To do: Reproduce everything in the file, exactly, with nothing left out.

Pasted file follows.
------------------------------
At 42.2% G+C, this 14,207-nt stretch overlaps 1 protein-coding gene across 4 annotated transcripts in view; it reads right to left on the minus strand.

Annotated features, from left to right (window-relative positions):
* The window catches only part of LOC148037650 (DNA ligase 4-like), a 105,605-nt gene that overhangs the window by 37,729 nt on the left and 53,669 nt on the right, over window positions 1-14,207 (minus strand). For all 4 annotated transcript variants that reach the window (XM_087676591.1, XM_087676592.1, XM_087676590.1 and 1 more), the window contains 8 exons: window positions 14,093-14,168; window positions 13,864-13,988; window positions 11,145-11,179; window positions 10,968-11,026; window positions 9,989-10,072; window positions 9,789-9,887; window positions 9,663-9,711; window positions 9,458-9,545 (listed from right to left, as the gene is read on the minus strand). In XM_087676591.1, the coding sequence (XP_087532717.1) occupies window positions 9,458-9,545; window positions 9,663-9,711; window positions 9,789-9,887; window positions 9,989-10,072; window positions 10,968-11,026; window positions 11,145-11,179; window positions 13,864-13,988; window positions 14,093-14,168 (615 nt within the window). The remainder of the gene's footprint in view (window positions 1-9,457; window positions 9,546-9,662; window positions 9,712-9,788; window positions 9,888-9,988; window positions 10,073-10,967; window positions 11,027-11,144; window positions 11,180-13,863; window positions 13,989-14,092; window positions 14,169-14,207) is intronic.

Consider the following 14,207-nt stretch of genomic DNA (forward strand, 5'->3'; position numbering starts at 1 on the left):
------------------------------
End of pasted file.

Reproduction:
At 42.2% G+C, this 14,207-nt stretch overlaps 1 protein-coding gene across 4 annotated transcripts in view; it reads right to left on the minus strand.

Annotated features, from left to right (window-relative positions):
* The window catches only part of LOC148037650 (DNA ligase 4-like), a 105,605-nt gene that overhangs the window by 37,729 nt on the left and 53,669 nt on the right, over window positions 1-14,207 (minus strand). For all 4 annotated transcript variants that reach the window (XM_087676591.1, XM_087676592.1, XM_087676590.1 and 1 more), the window contains 8 exons: window positions 14,093-14,168; window positions 13,864-13,988; window positions 11,145-11,179; window positions 10,968-11,026; window positions 9,989-10,072; window positions 9,789-9,887; window positions 9,663-9,711; window positions 9,458-9,545 (listed from right to left, as the gene is read on the minus strand). In XM_087676591.1, the coding sequence (XP_087532717.1) occupies window positions 9,458-9,545; window positions 9,663-9,711; window positions 9,789-9,887; window positions 9,989-10,072; window positions 10,968-11,026; window positions 11,145-11,179; window positions 13,864-13,988; window positions 14,093-14,168 (615 nt within the window). The remainder of the gene's footprint in view (window positions 1-9,457; window positions 9,546-9,662; window positions 9,712-9,788; window positions 9,888-9,988; window positions 10,073-10,967; window positions 11,027-11,144; window positions 11,180-13,863; window positions 13,989-14,092; window positions 14,169-14,207) is intronic.

Consider the following 14,207-nt stretch of genomic DNA (forward strand, 5'->3'; position numbering starts at 1 on the left):